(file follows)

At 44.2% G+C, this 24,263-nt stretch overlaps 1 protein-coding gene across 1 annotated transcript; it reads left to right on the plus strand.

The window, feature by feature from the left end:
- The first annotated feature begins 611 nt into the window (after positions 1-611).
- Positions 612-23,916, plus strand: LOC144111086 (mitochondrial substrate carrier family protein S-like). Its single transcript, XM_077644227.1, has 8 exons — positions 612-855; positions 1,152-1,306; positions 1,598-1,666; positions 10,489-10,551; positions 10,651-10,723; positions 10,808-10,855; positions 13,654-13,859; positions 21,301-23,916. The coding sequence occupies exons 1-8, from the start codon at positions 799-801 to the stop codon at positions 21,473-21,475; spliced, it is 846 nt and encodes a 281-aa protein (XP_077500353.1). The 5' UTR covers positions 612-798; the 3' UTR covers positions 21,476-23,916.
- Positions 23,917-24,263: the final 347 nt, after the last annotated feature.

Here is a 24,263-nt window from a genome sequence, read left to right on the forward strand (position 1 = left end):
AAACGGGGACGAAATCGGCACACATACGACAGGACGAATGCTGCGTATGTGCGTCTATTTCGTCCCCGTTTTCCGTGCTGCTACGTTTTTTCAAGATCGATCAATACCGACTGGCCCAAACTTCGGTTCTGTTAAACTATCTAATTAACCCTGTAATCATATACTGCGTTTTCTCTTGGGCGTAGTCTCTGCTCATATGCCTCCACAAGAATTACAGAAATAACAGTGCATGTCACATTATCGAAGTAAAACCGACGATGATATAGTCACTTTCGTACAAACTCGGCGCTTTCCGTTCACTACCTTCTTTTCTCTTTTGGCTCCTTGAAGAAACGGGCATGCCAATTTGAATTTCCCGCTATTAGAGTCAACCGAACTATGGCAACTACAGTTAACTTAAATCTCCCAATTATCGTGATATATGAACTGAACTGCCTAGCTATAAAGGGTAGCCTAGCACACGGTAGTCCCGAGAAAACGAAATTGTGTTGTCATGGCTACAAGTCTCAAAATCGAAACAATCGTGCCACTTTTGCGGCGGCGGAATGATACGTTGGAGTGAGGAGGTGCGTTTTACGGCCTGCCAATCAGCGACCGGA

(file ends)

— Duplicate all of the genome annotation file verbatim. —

At 44.2% G+C, this 24,263-nt stretch overlaps 1 protein-coding gene across 1 annotated transcript; it reads left to right on the plus strand.

The window, feature by feature from the left end:
- The first annotated feature begins 611 nt into the window (after positions 1-611).
- Positions 612-23,916, plus strand: LOC144111086 (mitochondrial substrate carrier family protein S-like). Its single transcript, XM_077644227.1, has 8 exons — positions 612-855; positions 1,152-1,306; positions 1,598-1,666; positions 10,489-10,551; positions 10,651-10,723; positions 10,808-10,855; positions 13,654-13,859; positions 21,301-23,916. The coding sequence occupies exons 1-8, from the start codon at positions 799-801 to the stop codon at positions 21,473-21,475; spliced, it is 846 nt and encodes a 281-aa protein (XP_077500353.1). The 5' UTR covers positions 612-798; the 3' UTR covers positions 21,476-23,916.
- Positions 23,917-24,263: the final 347 nt, after the last annotated feature.

Here is a 24,263-nt window from a genome sequence, read left to right on the forward strand (position 1 = left end):
AAACGGGGACGAAATCGGCACACATACGACAGGACGAATGCTGCGTATGTGCGTCTATTTCGTCCCCGTTTTCCGTGCTGCTACGTTTTTTCAAGATCGATCAATACCGACTGGCCCAAACTTCGGTTCTGTTAAACTATCTAATTAACCCTGTAATCATATACTGCGTTTTCTCTTGGGCGTAGTCTCTGCTCATATGCCTCCACAAGAATTACAGAAATAACAGTGCATGTCACATTATCGAAGTAAAACCGACGATGATATAGTCACTTTCGTACAAACTCGGCGCTTTCCGTTCACTACCTTCTTTTCTCTTTTGGCTCCTTGAAGAAACGGGCATGCCAATTTGAATTTCCCGCTATTAGAGTCAACCGAACTATGGCAACTACAGTTAACTTAAATCTCCCAATTATCGTGATATATGAACTGAACTGCCTAGCTATAAAGGGTAGCCTAGCACACGGTAGTCCCGAGAAAACGAAATTGTGTTGTCATGGCTACAAGTCTCAAAATCGAAACAATCGTGCCACTTTTGCGGCGGCGGAATGATACGTTGGAGTGAGGAGGTGCGTTTTACGGCCTGCCAATCAGCGACCGGA